Oliver’s go-to weapon is self-deprecating humor, and here Hawking plays along beautifully.

4. Messi Win

God it’s so painful when something that’s so close is still so far out of reach…

If you took Argentina to defeat Iran on Saturday, you were giving worse than -800 odds. La Albiceleste were a sure thing heading into the match.

Until they weren’t.

The Argentines appeared sluggish while the Irans (that’s what I call them, the Irans) were content to saturate the box defensively and let Argentina play keep away. And so it went for more than 90 minutes.

Then, in the 92nd minute, Lionel Messi demonstrated again why he is the world’s greatest footballer. I’ve never seen a soccer goal that more closely approximated Michael Jordan beating Craig Ehlo. Simply tremendous.

I’d feel badly for the Irans, but their government bans its women from watching the games on TV back home.

5. The Basin Was Bangin’

GetAttachmentThis was the scene late in the first half of the USA-Portugal match at the Boat Basin Sunday evening. Scenes like this were taking place at pubs and parks all across America, and none of those group watches accounted for the robust 9.6 Nielsen rating (18 million viewers).

Just by ratings alone, and not by all the anecdotal evidence of at least a million or so more viewers, this was the highest-rated World Cup match ever for ESPN.

I have a sneaky suspicion it’s more than just Yankee jingoism. I’ve been watching soccer in NYC bars for nearly 20 years now. The level of interest is exponentially greater and the big difference is the proportion of first-generation immigrants watching as opposed to well-heeled Yanks who look like the types of folks you’d see at a college football game is decreasing.

I’m not trying to convert if you don’t want to be converted. But, as a football fan, it’s refreshing to see so many people coming to appreciate the world’s greatest sports tournament.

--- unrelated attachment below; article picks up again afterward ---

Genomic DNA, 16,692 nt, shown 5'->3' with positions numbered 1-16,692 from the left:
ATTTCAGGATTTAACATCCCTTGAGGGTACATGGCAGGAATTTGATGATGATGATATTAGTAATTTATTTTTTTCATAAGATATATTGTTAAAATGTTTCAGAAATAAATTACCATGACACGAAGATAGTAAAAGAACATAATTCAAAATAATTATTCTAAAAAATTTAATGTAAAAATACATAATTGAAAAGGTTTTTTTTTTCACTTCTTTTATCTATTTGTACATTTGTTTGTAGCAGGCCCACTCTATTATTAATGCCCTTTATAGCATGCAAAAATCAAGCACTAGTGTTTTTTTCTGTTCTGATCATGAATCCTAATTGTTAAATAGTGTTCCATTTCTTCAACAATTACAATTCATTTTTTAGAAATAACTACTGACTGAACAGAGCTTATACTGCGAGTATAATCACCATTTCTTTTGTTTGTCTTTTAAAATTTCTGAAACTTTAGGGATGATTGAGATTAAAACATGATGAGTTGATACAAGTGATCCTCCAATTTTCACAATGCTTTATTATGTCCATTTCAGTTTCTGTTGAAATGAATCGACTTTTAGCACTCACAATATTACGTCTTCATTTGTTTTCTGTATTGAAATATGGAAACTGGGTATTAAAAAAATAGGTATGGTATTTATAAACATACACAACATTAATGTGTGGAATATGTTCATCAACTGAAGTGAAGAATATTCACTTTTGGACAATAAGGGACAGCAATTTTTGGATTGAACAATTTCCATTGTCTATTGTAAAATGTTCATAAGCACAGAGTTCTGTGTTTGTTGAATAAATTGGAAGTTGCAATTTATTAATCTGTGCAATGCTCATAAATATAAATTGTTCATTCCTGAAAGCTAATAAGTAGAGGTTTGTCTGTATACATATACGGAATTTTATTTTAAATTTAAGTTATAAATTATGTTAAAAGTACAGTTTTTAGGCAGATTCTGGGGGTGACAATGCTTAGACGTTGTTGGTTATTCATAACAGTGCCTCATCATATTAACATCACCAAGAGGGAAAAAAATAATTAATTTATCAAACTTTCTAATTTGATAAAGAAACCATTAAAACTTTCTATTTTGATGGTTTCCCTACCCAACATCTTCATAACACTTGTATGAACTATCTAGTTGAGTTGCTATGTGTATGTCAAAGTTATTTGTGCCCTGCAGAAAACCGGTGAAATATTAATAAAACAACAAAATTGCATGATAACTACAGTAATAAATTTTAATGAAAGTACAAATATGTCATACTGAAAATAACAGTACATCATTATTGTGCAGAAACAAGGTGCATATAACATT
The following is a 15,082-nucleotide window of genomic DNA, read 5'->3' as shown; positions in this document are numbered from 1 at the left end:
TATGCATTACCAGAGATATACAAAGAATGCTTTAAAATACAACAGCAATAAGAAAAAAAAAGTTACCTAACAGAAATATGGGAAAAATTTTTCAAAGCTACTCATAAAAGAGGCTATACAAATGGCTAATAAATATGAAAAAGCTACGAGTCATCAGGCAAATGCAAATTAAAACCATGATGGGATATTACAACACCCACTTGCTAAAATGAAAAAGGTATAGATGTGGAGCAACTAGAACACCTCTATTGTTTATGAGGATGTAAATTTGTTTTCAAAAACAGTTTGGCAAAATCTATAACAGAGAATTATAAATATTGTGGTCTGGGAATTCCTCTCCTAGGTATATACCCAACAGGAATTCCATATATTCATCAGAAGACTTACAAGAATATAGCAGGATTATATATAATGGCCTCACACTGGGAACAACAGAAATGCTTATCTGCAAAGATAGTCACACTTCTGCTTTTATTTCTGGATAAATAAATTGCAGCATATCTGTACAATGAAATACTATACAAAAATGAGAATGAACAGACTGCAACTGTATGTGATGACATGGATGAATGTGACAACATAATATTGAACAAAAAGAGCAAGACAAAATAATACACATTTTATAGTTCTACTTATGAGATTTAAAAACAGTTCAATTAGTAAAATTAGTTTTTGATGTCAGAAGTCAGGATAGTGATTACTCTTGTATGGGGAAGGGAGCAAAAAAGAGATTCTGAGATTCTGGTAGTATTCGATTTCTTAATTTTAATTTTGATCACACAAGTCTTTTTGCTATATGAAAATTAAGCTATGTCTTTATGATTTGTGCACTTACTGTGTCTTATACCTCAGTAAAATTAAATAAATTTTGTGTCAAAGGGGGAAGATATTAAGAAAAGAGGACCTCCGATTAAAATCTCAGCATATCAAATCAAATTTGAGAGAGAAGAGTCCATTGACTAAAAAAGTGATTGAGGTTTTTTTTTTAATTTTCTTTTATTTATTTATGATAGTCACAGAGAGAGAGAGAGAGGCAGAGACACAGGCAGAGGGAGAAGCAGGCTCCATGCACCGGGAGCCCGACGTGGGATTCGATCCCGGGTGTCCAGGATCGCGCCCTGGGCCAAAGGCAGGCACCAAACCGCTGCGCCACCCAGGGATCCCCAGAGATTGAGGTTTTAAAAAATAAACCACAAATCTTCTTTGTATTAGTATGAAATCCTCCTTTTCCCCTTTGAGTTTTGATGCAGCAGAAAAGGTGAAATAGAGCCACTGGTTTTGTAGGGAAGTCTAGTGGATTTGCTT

Yours truly, Jacob Anstey, back for another IAH! Weekend Edition update. Enjoy. 


Not three or four — “only” two.

1. Potential Breakup Looms

In this day and age of social media and interconnectivity, we follow athletes with aggression. Their decisions may befuddle us (out of fandom or rationality) or enthrall us. Case and point: The Decision.

We are coming up on Lebron’s four-year anniversary of the infamous decision and the trio formation of James, Bosh and Wade. Some expected a dynasty and others wanted misery to fall upon the team in South Beach. What we got was four straight title appearances and two NBA championship rings. And a lot of media conjecture in-between.

With one year remaining on all three players’ respective contracts, each player has the option to opt-out of his final year and enter free agency. The real question is, will anyone do so?

Lebron’s decision this offseason has the potential to inflict a domino effect on the league. If he stays, all remains relatively calm: Bosh and Wade return, take a pay cut, and the Heat sign two middle-of-the-pack NBA players and one NBA veteran (I’m throwing curves blindfolded; the Heat could, if Wade and Bosh take a big enough pay cut, sign a solid NBA player.) Or, if Lebron decides to opt-out and leave, all bets are off. He could return to Cleveland, but this happened. Or he could team up with a healthy Rose in Chicago. One or the other, he’s not leaving the East.